News, Safety events and incidents

ATSB finds Boeing 737 crashed into ridge while fighting WA fire

ATSB WA fire

A preliminary investigation by the Australian Transportation Safety Bureau (ATSB) has revealed that a Boeing 737 firebombing aircraft, which crashed in Western Australia’s south earlier this year, hit a ridge line while dropping retardant on a bushfire.

The Large Air Tanker, operated by Coulson Aviation, had been helping crews fight a bushfire in the Fitzgerald River National Park when it crashed on February 6.

At the time, ATSB confirmed it was the first time a 737 had been “lost” in Australia undertaking firefighting operations.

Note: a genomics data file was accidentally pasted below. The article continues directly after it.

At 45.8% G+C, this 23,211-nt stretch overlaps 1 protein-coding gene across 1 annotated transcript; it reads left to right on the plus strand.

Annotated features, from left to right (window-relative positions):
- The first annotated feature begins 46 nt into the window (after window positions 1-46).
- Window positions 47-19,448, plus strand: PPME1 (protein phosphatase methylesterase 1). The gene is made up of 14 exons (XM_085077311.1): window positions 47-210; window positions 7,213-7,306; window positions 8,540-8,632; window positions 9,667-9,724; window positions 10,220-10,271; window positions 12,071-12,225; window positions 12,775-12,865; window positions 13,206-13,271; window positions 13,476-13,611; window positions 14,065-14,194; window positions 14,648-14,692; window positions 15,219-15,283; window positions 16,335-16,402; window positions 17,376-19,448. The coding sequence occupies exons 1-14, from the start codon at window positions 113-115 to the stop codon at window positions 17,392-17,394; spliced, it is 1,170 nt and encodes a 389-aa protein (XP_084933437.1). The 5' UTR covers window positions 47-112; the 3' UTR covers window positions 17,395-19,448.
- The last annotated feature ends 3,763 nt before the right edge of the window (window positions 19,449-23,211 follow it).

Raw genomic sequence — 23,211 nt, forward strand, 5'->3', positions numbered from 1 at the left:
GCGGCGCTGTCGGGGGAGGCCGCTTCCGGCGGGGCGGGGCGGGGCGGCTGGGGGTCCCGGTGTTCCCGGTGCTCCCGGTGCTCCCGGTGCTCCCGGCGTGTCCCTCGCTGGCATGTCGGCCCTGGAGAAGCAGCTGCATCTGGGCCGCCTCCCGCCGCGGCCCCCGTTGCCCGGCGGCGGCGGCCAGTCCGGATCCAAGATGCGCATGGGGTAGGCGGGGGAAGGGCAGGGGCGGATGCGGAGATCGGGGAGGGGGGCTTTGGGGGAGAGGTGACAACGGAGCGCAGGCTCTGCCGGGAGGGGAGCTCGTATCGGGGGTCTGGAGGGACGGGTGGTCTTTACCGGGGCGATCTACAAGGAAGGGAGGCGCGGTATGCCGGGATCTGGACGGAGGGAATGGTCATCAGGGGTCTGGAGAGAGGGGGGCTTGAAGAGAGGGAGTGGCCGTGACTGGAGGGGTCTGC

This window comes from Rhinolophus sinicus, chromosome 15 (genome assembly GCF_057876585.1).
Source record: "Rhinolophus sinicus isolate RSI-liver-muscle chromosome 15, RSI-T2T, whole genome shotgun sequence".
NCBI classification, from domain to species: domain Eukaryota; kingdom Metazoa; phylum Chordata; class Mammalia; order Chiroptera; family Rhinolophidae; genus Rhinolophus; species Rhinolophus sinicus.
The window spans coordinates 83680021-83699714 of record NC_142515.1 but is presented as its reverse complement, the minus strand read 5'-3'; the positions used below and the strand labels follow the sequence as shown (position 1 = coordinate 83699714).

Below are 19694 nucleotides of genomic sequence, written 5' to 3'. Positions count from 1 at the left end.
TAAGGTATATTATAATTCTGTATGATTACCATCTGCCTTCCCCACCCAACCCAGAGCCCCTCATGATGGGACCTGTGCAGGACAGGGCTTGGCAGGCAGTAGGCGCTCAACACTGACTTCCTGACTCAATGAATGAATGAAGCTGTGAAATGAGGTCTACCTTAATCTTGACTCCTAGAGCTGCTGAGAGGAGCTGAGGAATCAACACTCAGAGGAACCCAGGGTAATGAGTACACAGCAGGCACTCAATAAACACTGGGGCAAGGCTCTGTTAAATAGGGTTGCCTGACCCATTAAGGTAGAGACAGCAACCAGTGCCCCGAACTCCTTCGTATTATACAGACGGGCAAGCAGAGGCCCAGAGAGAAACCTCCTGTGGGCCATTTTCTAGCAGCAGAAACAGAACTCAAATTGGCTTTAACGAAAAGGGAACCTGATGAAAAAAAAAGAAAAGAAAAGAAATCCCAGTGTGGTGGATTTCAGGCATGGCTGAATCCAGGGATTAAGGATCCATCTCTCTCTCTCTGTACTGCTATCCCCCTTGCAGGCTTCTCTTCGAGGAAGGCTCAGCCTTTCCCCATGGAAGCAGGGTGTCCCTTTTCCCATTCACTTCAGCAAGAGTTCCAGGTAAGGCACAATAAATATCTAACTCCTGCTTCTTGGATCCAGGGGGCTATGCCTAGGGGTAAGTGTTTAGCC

Both pilots escaped with minor injuries before most of the huge plane was destroyed by fire.

Investigators from the ATSB found the pilots attempted to pitch the plane up from the low-altitude drop before its engines could accelerate, seconds before it hit the ridge line.

“Flight recorder data shows the throttles were advanced and the engines had accelerated just before the aircraft struck a ridge line with the stick shaker activating,” ATSB Chief Commissioner Angus Mitchell said.

“The aircraft then cleared a small line of foliage, before impacting the ground a second time and sliding to rest.

“Fortunately, and remarkably, both pilots were able to exit the aircraft through a cockpit window, and suffered only minor injuries.”

Western Australia Transport Minister Rita Saffioti told the Australian Broadcasting Corporation (ABC) that she had not been fully briefed on the preliminary report, but acknowledged the “inherent risks” involved in aerial firefighting.

She said the Government would “continue to work with the federal government in relation to the safety of our skies.”

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